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University helps lead way to better lithium batteries

By : Eric Coker

Binghamton University and M. Stanley Whittingham are at the forefront of the movement seeking new ways to design the next generation of lithium-ion batteries.

The University is now serving as an associate director of the Northeastern Chemical Energy Storage Center (NECESC), an energy frontier research center that received designation and funding from the Department of Energy during the summer.

Whittingham, professor and director of the University’s Materials Science and Engineering program, wrote the proposal to the Department of Energy with Clare Grey of Stony Brook University and Glenn Amatucci of Rutgers University. The five-year, $17 million NECESC was one of 46 research centers established by the DOE and will operate out of Stony Brook.

“(The centers) are basic energy projects to understand the real barriers that one has to overcome to solve our energy problems,” Whittingham said. The role of the NECESC is “to overcome scientific hurdles to making lithium-ion batteries better. How do we store more energy? How do we get the chemistry of the reactions to go better?”

The team also features experts from schools such as MIT, Michigan and University of California-San Diego. Rutgers is the second associate director and Brookhaven National Laboratory on Long Island and the Lawrence Berkeley National Laboratory in California are involved, as well. But Whittingham’s experience is unsurpassed on the team, as he is credited with developing the lithium-ion battery while working with Exxon in the 1970s. The lithium-ion battery is now used on devices such as cell phones, laptops and iPods.

The fact that the team members have worked together before was crucial for receiving the funding, Whittingham said.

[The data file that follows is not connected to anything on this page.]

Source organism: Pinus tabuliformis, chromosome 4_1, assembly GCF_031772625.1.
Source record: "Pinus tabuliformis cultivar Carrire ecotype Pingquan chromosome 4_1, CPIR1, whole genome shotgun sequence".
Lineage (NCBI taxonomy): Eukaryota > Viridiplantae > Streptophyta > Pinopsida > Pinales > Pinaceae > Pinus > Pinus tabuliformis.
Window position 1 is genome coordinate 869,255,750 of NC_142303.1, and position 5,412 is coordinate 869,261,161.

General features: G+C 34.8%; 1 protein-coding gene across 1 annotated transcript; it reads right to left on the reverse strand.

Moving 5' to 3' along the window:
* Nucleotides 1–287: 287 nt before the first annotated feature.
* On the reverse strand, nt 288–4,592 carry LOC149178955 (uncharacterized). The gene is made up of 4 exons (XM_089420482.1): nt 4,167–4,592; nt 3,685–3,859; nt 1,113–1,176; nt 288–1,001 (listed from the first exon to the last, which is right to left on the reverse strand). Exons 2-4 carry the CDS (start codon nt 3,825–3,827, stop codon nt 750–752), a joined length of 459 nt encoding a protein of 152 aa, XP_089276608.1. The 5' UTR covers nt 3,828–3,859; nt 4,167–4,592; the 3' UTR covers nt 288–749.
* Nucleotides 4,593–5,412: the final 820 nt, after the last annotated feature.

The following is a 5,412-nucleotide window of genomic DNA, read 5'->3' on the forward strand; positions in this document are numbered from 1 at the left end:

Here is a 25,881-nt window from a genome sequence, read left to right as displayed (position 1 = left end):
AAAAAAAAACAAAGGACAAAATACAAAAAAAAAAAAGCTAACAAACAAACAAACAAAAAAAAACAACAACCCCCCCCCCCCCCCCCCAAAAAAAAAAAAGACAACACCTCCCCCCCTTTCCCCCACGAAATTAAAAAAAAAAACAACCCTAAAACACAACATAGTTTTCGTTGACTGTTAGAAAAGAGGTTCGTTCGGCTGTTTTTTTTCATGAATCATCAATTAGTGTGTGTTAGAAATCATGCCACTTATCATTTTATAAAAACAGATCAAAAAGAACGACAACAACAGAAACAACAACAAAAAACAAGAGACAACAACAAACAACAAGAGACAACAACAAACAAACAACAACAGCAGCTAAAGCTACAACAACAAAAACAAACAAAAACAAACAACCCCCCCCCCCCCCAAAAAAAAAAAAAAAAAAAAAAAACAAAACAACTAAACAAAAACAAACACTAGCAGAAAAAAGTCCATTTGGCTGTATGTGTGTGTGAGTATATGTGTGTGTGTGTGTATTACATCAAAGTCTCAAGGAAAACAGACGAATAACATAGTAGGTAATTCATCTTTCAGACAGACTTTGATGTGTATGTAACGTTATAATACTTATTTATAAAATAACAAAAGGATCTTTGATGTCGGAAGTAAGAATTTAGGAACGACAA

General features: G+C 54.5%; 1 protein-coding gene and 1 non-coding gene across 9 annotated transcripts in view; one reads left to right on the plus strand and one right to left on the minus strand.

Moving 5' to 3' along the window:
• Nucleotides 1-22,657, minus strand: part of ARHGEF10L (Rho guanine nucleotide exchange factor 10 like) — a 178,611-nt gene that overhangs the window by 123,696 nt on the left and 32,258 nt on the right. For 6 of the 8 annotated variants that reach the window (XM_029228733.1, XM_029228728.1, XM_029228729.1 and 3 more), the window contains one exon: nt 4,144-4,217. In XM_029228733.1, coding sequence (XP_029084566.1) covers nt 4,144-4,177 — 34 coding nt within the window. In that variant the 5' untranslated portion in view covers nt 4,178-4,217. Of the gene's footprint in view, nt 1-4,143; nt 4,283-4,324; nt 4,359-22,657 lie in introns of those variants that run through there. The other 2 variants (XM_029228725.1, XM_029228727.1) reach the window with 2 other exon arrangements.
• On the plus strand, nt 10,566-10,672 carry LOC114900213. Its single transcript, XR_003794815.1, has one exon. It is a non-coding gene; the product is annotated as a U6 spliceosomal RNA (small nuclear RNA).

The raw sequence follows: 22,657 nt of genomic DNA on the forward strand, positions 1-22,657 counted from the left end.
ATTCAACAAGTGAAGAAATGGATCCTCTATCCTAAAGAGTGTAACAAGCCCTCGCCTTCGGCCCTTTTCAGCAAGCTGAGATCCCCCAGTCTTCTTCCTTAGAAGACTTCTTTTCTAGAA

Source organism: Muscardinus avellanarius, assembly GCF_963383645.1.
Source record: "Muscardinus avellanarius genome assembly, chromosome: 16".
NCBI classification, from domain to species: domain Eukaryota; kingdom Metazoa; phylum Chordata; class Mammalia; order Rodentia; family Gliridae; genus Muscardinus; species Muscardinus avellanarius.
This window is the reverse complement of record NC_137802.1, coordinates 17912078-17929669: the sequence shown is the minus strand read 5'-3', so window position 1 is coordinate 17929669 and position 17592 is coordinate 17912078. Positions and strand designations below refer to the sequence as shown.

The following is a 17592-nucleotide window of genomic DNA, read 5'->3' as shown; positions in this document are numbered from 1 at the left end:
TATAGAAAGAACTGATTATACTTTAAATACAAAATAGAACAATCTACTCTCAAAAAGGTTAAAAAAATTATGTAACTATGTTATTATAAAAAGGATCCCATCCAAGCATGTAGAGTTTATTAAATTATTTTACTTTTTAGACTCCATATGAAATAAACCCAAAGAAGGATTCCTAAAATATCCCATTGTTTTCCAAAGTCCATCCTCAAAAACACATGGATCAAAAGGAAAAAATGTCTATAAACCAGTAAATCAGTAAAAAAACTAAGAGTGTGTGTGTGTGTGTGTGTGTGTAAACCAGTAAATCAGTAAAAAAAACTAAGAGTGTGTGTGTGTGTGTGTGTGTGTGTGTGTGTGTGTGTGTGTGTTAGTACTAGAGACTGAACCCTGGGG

“I think one of the reasons we were successful was that lots of people with this project have collaborated and have gotten publications out together,” he said. “We’ve shown by example that we can collaborate.”

The NECESC had its kickoff meeting last month at Stony Brook. Whittingham, who is one of four team leaders, and others will soon meet again in France and Austria during international science conferences to discuss their progress. Other meetings are planned at Rutgers and Newark International Airport, Whittingham said.

The idea for the energy frontier research centers came out of a Department of Energy conference held in 2007 in Washington, D.C., about electrical energy storage. Whittingham chaired part of the workshop.

“There was a basic recognition on the federal level that there were hurdles we needed to overcome in a wide range of areas,” he said. “You’ve got to fund basic science at a high level to overcome these hurdles. The other side to come out of (the workshop) is that there’s no technology in the United States. It’s all in Asia. So you also have to fund manufacturing capabilities in the U.S.”

Two years after the workshop, the government recognized the importance of alternative energy by naming the 46 centers. Whittingham attributed the quick turnaround to President Obama.

The next generation of lithium-ion batteries will be used on plug-in hybrid electrical vehicles (PHEV), Whittingham said. But the batteries will be much larger and have to last longer.

“They will allow you to drive 40 miles on the battery itself,” he said. “So most of us will commute to and from work without using any gas. You’d go home in the evening and plug it in a socket. You wouldn’t use gas except for a long trip.”

Whittingham predicted that PHEVs will be seen late in 2010, maybe a little later. The work of the NECESC over the next three to five years will be key, he said.

“The two big issues now are is it safe enough and the lifetime cost,” he said. “We’re going to remove all of the costly elements from the present system and replace them with lower-cost materials. Equally critical is that we find low-cost manufacturing methods for making these materials.”

Whittingham, who discussed electrical energy storage at the Financial Times international energy conference in London earlier this year, is pleased to see battery research at the center of energy discussions after it was de-emphasized at the beginning of the decade.

“We’re riding a hot wave at the moment,” he said. “My students are clearly happy, because there are tons of jobs out there. This is a good field to be in right now.
“It’s exciting. The country has finally realized that we’ve got to do something. We’ve been in the doldrums too long.”

 

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Last Updated: 10/14/08